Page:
That was the gist of the scary headlines last week, courtesy of writers who combined increased consumption in regions like China with fungus in Costa Rica and droughts in West Africa—conflated by the specter of Ebola (!)—to reach their calamitous conclusion.
But I’m not buying it (their argument—not chocolate).
I remember the great lime shortage scare of earlier this year.
And I remember the great banana shortage scare that preceded it.
Yet limes and bananas never disappeared from local store shelves.
Admittedly, lime prices rose for a while, but the talk about bananas (based on the fact the industry has standardized on one variety—monoculture) was just that, talk.
So I expect that I’ll always be able to buy my beloved chocolate.
Because where free markets exist (not Russia, for example) markets adapt surprisingly quickly.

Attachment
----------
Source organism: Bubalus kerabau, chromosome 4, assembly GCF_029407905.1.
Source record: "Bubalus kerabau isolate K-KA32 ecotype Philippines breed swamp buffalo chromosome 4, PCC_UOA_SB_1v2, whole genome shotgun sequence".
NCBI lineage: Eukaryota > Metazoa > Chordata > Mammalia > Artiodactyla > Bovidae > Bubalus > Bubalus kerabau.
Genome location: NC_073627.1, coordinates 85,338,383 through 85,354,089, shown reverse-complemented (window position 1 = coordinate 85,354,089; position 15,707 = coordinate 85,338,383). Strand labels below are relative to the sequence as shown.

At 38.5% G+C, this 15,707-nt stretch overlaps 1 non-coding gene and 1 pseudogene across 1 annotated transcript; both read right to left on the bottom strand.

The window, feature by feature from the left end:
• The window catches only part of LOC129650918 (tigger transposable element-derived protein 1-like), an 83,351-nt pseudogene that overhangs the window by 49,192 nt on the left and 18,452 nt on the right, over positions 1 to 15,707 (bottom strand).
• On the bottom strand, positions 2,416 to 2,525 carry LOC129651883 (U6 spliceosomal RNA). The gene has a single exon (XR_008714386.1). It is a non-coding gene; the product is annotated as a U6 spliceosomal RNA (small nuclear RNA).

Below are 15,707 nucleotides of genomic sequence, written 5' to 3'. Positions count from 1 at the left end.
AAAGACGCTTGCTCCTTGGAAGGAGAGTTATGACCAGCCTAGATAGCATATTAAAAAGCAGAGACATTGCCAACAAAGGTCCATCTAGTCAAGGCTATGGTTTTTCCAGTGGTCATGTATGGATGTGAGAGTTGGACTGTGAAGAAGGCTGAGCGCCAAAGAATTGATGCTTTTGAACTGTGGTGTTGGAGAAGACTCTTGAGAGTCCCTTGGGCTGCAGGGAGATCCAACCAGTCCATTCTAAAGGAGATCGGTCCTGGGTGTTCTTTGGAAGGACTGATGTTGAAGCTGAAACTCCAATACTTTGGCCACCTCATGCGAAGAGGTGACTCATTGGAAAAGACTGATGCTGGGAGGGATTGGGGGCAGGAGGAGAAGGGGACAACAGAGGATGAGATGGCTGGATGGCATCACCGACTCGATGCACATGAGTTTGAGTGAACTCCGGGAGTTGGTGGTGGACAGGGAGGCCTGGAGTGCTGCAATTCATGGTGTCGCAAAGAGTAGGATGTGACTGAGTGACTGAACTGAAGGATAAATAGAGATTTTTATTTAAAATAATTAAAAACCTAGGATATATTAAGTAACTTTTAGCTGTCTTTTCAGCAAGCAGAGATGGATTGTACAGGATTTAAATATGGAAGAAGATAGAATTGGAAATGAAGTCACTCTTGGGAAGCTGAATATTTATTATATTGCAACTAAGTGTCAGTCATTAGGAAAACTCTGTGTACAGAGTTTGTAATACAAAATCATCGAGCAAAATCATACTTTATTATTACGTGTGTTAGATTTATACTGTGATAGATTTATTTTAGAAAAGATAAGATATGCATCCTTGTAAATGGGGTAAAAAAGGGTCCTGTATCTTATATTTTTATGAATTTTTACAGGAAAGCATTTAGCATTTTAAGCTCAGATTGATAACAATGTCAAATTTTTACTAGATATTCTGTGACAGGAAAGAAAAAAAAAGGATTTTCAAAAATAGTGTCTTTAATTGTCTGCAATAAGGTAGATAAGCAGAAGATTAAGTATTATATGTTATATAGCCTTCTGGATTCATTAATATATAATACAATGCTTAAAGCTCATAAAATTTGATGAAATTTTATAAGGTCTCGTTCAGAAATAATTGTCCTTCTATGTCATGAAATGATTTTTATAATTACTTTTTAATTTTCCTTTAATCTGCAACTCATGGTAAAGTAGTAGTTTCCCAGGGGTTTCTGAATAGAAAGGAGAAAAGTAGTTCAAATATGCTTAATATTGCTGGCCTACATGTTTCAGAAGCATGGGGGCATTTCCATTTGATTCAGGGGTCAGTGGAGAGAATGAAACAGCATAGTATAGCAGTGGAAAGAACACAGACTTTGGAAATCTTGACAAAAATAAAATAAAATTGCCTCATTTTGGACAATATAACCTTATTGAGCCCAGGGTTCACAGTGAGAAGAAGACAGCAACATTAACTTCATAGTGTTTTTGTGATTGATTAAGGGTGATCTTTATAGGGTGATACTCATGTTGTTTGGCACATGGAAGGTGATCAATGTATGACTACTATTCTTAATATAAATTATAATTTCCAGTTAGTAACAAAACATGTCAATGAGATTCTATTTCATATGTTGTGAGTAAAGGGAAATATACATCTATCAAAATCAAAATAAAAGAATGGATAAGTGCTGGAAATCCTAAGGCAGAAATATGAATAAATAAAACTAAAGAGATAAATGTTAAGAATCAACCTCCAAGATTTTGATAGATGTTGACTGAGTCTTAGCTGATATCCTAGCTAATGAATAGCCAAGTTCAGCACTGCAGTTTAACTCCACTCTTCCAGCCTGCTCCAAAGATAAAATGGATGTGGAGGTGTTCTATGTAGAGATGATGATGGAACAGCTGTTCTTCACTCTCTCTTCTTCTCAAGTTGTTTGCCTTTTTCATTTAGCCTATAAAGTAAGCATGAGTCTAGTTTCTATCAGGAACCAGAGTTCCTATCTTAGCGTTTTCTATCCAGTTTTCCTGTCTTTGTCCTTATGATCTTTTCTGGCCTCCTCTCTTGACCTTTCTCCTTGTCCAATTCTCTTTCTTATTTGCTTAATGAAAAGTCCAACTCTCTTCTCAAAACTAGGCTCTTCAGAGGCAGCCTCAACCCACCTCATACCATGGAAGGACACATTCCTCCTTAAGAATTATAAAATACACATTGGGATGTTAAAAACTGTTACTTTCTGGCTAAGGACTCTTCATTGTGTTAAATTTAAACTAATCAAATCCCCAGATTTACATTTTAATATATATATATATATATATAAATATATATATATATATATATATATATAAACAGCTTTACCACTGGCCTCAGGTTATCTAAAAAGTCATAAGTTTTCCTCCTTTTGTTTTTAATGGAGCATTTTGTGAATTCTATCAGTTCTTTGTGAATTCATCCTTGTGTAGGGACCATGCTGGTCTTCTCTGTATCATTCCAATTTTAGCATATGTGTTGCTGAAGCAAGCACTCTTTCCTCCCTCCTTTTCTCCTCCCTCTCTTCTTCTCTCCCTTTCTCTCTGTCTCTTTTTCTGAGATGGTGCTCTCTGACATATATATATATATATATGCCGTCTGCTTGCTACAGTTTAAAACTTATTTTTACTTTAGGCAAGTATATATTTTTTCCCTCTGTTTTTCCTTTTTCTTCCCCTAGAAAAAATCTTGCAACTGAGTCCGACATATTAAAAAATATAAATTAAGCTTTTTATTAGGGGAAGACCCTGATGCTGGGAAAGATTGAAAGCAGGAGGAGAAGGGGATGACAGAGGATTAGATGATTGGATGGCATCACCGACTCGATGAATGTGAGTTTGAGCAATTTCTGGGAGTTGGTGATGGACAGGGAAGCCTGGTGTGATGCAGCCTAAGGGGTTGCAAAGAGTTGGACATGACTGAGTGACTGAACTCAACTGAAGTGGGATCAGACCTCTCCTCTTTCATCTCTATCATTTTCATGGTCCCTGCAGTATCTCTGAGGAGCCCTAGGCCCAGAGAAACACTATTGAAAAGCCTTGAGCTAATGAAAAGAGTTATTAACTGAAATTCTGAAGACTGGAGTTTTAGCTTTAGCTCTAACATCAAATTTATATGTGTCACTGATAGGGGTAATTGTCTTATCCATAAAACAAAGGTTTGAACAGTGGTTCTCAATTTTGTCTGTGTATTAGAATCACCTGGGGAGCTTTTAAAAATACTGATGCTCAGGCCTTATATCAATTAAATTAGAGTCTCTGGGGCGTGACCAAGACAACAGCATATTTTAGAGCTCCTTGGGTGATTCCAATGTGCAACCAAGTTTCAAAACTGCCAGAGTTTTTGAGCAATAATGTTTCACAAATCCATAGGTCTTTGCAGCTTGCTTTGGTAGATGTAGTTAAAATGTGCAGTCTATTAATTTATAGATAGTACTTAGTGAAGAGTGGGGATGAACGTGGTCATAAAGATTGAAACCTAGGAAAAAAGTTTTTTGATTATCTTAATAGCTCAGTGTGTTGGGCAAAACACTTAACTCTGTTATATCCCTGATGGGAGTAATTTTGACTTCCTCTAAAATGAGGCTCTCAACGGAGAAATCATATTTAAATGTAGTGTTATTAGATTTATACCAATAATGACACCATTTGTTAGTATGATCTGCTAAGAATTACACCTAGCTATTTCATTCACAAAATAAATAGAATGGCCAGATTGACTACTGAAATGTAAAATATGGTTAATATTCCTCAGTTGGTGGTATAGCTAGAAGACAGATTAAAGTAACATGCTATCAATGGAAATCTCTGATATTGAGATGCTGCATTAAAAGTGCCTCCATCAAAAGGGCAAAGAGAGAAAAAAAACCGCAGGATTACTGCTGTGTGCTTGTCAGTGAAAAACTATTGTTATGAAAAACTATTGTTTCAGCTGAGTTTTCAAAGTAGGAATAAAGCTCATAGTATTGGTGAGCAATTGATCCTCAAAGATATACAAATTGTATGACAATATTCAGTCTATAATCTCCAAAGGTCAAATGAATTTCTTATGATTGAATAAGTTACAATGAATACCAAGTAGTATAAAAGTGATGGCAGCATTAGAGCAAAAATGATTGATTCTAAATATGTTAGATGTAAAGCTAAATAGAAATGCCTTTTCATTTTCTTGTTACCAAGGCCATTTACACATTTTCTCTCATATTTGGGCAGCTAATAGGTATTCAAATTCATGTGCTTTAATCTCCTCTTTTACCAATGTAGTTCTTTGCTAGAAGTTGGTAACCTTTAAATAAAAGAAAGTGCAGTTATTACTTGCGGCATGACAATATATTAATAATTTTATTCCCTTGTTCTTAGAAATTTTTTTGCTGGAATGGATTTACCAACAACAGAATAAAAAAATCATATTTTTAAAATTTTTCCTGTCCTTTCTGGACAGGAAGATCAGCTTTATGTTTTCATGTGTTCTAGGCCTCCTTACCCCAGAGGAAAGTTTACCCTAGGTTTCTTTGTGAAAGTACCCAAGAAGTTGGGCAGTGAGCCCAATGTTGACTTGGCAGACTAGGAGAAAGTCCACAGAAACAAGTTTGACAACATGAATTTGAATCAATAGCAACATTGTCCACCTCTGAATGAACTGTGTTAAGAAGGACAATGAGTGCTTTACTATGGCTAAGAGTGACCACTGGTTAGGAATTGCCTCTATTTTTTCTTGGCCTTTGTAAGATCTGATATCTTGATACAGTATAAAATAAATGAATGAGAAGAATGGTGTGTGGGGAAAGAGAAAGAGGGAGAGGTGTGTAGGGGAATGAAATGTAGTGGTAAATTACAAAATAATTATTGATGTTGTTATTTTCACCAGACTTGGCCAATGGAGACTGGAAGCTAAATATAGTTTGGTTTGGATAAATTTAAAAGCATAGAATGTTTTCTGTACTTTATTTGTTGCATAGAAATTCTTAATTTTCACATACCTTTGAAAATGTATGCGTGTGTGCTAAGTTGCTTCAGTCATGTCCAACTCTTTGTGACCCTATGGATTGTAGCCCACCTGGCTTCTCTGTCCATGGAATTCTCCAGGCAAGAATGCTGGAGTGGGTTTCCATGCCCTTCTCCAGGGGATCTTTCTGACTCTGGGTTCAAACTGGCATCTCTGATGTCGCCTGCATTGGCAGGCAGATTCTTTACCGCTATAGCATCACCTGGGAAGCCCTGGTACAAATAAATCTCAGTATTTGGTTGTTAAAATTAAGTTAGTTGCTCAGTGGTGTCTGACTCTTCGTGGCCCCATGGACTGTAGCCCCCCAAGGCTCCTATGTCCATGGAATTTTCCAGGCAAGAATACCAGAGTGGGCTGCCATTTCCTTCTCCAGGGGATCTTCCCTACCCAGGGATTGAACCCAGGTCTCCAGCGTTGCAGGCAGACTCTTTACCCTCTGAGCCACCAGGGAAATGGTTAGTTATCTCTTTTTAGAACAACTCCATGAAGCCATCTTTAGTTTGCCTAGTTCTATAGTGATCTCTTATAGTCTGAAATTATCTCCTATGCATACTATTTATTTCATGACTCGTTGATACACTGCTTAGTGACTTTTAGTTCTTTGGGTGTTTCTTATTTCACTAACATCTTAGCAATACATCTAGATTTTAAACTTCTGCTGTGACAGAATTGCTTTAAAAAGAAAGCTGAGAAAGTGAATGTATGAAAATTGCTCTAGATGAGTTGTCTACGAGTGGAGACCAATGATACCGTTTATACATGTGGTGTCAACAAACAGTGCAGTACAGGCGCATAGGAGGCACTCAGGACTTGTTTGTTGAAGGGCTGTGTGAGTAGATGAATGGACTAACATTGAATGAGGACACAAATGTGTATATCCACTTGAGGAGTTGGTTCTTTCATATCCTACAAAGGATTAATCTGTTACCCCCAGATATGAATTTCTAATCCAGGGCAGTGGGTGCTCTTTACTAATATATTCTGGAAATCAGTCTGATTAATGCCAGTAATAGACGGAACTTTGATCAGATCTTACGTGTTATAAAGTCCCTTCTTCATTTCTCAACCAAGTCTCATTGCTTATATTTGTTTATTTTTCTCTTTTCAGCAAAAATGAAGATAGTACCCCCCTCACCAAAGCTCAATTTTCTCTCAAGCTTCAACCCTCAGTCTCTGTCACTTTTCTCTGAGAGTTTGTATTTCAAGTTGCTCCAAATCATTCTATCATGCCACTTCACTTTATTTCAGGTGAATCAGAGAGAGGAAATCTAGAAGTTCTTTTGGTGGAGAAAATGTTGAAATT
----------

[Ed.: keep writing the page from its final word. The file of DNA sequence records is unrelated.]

And I’m confident that chocolate markets are robust enough and global enough to adapt to the fluctuations of both supply and demand.
In fact, one peek at a chart of cocoa futures confirms it. There’s no problem here!
This chart, which shows a distinct drop of 17% over the past month, may in fact augur a coming oversupply—or something else.
In any case, I don’t see any cause for fear. Contrary opinion (or at least skepticism) proves once again to be the proper attitude to a scare story.
The human mind is inspired enough when it comes to inventing horrors; it is when it tries to invent a heaven that it shows itself cloddish. -Evelyn Waugh